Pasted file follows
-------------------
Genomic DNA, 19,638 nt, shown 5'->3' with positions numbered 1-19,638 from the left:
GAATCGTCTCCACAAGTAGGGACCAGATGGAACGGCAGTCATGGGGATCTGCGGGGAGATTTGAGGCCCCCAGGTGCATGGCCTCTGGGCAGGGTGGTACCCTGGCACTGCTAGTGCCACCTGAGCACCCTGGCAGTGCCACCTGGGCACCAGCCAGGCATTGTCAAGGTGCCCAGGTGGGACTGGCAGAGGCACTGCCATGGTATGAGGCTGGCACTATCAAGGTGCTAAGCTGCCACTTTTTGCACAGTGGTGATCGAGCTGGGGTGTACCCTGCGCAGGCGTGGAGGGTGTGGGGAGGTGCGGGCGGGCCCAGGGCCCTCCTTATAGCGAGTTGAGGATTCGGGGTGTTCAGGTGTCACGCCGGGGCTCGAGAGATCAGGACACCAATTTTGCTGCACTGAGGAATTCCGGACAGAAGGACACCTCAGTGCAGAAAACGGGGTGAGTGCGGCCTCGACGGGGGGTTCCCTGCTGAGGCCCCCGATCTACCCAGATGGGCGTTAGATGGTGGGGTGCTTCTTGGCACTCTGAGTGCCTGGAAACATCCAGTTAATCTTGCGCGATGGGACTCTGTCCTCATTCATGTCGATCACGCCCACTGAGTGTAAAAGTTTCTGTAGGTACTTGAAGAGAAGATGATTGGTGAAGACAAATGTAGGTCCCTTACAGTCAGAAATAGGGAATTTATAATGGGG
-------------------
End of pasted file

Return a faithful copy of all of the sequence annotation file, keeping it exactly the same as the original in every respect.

Genomic DNA, 19,638 nt, shown 5'->3' with positions numbered 1-19,638 from the left:
GAATCGTCTCCACAAGTAGGGACCAGATGGAACGGCAGTCATGGGGATCTGCGGGGAGATTTGAGGCCCCCAGGTGCATGGCCTCTGGGCAGGGTGGTACCCTGGCACTGCTAGTGCCACCTGAGCACCCTGGCAGTGCCACCTGGGCACCAGCCAGGCATTGTCAAGGTGCCCAGGTGGGACTGGCAGAGGCACTGCCATGGTATGAGGCTGGCACTATCAAGGTGCTAAGCTGCCACTTTTTGCACAGTGGTGATCGAGCTGGGGTGTACCCTGCGCAGGCGTGGAGGGTGTGGGGAGGTGCGGGCGGGCCCAGGGCCCTCCTTATAGCGAGTTGAGGATTCGGGGTGTTCAGGTGTCACGCCGGGGCTCGAGAGATCAGGACACCAATTTTGCTGCACTGAGGAATTCCGGACAGAAGGACACCTCAGTGCAGAAAACGGGGTGAGTGCGGCCTCGACGGGGGGTTCCCTGCTGAGGCCCCCGATCTACCCAGATGGGCGTTAGATGGTGGGGTGCTTCTTGGCACTCTGAGTGCCTGGAAACATCCAGTTAATCTTGCGCGATGGGACTCTGTCCTCATTCATGTCGATCACGCCCACTGAGTGTAAAAGTTTCTGTAGGTACTTGAAGAGAAGATGATTGGTGAAGACAAATGTAGGTCCCTTACAGTCAGAAATAGGGAATTTATAATGGGG